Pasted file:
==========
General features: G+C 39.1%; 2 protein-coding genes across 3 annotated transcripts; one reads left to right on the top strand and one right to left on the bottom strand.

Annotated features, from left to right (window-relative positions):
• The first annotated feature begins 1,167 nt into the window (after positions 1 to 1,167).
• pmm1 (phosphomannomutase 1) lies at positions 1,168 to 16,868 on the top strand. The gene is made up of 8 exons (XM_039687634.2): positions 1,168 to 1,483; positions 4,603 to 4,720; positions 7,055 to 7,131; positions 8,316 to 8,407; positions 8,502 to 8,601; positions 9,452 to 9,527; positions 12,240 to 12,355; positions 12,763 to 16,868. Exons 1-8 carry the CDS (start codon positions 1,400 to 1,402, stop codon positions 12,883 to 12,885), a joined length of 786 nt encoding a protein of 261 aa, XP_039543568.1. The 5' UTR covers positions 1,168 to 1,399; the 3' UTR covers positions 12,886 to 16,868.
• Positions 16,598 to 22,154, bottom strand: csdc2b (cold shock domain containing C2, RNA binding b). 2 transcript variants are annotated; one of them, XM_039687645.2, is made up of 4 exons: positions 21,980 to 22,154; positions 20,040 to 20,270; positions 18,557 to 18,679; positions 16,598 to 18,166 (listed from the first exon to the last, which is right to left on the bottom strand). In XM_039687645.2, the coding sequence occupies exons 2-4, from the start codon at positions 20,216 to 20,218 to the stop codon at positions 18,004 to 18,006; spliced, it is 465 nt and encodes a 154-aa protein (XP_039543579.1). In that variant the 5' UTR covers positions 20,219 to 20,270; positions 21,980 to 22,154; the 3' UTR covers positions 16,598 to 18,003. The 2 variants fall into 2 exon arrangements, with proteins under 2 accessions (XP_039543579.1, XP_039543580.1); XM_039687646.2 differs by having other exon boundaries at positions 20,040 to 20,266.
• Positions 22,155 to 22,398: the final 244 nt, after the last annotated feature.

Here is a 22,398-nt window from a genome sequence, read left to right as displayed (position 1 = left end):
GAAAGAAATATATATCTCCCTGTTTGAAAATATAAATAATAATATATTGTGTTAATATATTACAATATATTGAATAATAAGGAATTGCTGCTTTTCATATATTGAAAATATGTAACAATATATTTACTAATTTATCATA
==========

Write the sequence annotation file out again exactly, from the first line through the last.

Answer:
General features: G+C 39.1%; 2 protein-coding genes across 3 annotated transcripts; one reads left to right on the top strand and one right to left on the bottom strand.

Annotated features, from left to right (window-relative positions):
• The first annotated feature begins 1,167 nt into the window (after positions 1 to 1,167).
• pmm1 (phosphomannomutase 1) lies at positions 1,168 to 16,868 on the top strand. The gene is made up of 8 exons (XM_039687634.2): positions 1,168 to 1,483; positions 4,603 to 4,720; positions 7,055 to 7,131; positions 8,316 to 8,407; positions 8,502 to 8,601; positions 9,452 to 9,527; positions 12,240 to 12,355; positions 12,763 to 16,868. Exons 1-8 carry the CDS (start codon positions 1,400 to 1,402, stop codon positions 12,883 to 12,885), a joined length of 786 nt encoding a protein of 261 aa, XP_039543568.1. The 5' UTR covers positions 1,168 to 1,399; the 3' UTR covers positions 12,886 to 16,868.
• Positions 16,598 to 22,154, bottom strand: csdc2b (cold shock domain containing C2, RNA binding b). 2 transcript variants are annotated; one of them, XM_039687645.2, is made up of 4 exons: positions 21,980 to 22,154; positions 20,040 to 20,270; positions 18,557 to 18,679; positions 16,598 to 18,166 (listed from the first exon to the last, which is right to left on the bottom strand). In XM_039687645.2, the coding sequence occupies exons 2-4, from the start codon at positions 20,216 to 20,218 to the stop codon at positions 18,004 to 18,006; spliced, it is 465 nt and encodes a 154-aa protein (XP_039543579.1). In that variant the 5' UTR covers positions 20,219 to 20,270; positions 21,980 to 22,154; the 3' UTR covers positions 16,598 to 18,003. The 2 variants fall into 2 exon arrangements, with proteins under 2 accessions (XP_039543579.1, XP_039543580.1); XM_039687646.2 differs by having other exon boundaries at positions 20,040 to 20,266.
• Positions 22,155 to 22,398: the final 244 nt, after the last annotated feature.

Here is a 22,398-nt window from a genome sequence, read left to right as displayed (position 1 = left end):
GAAAGAAATATATATCTCCCTGTTTGAAAATATAAATAATAATATATTGTGTTAATATATTACAATATATTGAATAATAAGGAATTGCTGCTTTTCATATATTGAAAATATGTAACAATATATTTACTAATTTATCATA